A high intake of dietary fiber is associated with a wide array of health benefits, including a reduced mortality rate, according to a massive systematic review reported in 2019 in The Lancet.
Researchers analyzed data from 58 clinical trials and 185 observational studies. People who consumed the most dietary fiber (at least 25 to 30 grams [g] a day) had a 15 percent to 30 percent lower death rate and incidence of heart disease, stroke, diabetes, and colorectal cancer than those who ate the least fiber (less than about 15 g a day). High fiber intake was also linked to lower blood cholesterol, blood pressure, and body weight. Similar benefits were seen for whole grains.
The scientists included only studies with healthy participants, so the findings cannot be applied to people with existing chronic diseases. It’s also true that people who consume healthier diets tend to smoke less, move more, and not abuse alcohol—factors that can be difficult to control for.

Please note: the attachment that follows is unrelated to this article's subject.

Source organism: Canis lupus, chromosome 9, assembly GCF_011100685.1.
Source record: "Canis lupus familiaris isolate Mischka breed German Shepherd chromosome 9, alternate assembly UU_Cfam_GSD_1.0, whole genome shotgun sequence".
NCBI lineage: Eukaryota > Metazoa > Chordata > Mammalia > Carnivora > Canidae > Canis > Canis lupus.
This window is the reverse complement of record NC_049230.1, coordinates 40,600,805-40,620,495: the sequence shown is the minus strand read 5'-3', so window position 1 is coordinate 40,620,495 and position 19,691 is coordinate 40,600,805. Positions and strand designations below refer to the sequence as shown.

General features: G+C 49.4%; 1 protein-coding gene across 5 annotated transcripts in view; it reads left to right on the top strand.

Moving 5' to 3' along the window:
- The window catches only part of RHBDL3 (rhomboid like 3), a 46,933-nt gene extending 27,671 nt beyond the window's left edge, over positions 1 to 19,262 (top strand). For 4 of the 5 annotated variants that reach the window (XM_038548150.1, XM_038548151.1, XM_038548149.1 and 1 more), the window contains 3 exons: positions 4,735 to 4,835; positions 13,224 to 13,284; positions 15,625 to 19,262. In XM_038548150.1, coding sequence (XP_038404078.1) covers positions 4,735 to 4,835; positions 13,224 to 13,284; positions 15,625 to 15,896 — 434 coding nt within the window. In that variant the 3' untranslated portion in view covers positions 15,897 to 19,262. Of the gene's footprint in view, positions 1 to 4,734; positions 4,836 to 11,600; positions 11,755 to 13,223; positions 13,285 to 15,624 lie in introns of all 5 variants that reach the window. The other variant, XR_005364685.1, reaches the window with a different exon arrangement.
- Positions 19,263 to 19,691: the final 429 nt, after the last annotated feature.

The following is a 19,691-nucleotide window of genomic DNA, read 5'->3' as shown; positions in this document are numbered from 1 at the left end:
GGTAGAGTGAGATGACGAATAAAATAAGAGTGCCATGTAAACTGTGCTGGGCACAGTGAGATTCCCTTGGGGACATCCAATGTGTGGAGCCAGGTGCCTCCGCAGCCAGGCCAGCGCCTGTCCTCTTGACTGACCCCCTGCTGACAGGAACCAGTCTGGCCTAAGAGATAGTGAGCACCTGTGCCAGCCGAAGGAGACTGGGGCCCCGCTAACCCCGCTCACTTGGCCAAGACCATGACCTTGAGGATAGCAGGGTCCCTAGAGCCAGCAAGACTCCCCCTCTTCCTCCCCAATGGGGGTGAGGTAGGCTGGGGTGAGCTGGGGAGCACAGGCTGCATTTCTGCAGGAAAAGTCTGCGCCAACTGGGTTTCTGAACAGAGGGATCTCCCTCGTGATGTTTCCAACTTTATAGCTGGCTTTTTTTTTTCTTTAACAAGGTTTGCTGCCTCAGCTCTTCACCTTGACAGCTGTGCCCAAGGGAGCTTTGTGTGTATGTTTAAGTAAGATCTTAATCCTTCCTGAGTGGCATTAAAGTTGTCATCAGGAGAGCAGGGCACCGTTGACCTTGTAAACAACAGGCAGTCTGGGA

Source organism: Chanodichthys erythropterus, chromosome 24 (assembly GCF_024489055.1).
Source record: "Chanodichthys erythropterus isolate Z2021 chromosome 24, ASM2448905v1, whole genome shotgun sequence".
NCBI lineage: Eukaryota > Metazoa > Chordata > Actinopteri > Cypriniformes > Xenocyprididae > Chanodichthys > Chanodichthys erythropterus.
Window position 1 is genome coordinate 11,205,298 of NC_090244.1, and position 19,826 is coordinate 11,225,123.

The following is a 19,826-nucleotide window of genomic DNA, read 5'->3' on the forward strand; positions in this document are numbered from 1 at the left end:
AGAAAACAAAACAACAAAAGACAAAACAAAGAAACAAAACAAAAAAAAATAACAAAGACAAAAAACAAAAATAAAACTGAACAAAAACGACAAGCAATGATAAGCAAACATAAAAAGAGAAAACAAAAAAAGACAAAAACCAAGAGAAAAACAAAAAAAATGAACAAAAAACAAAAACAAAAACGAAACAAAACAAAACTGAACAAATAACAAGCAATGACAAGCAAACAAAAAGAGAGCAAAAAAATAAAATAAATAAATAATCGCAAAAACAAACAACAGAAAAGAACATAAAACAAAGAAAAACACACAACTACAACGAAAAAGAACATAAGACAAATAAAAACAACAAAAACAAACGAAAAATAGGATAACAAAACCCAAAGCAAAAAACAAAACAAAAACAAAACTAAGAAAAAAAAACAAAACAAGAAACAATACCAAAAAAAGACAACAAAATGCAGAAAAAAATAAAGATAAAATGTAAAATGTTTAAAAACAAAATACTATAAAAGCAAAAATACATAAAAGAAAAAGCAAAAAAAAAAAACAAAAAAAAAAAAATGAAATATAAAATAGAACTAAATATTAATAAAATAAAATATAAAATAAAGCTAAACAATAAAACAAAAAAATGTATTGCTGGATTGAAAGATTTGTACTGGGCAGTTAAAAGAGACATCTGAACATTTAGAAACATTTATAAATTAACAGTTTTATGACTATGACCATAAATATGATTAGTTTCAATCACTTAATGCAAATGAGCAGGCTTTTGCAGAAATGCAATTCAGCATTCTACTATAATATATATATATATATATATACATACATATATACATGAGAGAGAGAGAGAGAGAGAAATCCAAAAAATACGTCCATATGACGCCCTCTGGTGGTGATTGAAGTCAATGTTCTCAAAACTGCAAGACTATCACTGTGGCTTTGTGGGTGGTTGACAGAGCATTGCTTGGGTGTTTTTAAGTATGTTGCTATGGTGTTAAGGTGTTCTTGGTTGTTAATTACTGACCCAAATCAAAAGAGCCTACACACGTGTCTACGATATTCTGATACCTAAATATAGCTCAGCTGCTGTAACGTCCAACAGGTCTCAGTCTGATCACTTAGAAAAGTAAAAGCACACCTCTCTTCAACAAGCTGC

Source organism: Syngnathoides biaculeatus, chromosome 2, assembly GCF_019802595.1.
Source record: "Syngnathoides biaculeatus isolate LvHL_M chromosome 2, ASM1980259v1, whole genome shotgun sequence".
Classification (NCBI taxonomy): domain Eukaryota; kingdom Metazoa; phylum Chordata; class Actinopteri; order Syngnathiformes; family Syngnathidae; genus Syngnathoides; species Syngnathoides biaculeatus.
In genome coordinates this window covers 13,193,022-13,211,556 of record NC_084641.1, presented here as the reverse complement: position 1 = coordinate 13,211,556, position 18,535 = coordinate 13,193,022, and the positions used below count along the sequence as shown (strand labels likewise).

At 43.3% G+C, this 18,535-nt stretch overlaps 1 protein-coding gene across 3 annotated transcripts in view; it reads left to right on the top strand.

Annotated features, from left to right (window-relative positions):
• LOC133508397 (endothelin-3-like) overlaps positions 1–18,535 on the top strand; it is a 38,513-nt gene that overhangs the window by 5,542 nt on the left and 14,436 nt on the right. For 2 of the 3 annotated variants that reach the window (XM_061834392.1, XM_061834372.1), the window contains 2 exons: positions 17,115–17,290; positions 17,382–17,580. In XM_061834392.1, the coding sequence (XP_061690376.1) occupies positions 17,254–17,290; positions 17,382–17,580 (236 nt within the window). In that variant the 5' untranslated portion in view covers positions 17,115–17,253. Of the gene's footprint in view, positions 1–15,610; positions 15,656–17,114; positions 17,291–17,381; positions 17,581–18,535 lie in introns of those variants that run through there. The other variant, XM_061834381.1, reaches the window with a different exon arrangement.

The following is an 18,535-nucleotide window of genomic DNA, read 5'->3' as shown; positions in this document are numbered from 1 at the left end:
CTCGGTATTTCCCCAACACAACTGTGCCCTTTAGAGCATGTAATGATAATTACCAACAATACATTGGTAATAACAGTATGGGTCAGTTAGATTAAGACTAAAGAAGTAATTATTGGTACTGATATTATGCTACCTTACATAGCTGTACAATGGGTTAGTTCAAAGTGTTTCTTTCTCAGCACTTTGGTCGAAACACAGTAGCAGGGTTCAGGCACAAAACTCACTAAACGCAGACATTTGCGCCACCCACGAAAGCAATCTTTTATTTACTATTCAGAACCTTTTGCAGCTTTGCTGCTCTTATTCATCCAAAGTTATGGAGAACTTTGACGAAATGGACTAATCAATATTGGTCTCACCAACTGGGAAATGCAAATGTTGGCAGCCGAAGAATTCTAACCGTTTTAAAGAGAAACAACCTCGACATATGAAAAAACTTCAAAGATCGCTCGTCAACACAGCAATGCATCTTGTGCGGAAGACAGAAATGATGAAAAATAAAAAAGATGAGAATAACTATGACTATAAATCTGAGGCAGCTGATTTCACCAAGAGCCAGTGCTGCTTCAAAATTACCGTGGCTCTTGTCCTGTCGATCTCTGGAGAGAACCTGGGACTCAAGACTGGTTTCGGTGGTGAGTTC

For every 8-g increase of dietary fiber eaten per day, total deaths and incidences of coronary heart disease, type 2 diabetes, and colorectal cancer decreased by 5 percent to 27 percent. Protection against stroke and breast cancer also increased. Consuming 25 to 29 g each day was adequate, but the data suggest that higher intakes could provide even greater protection. The average American consumes only about 15 g of fiber a day. (If you increase fiber intake, you should also drink more water.)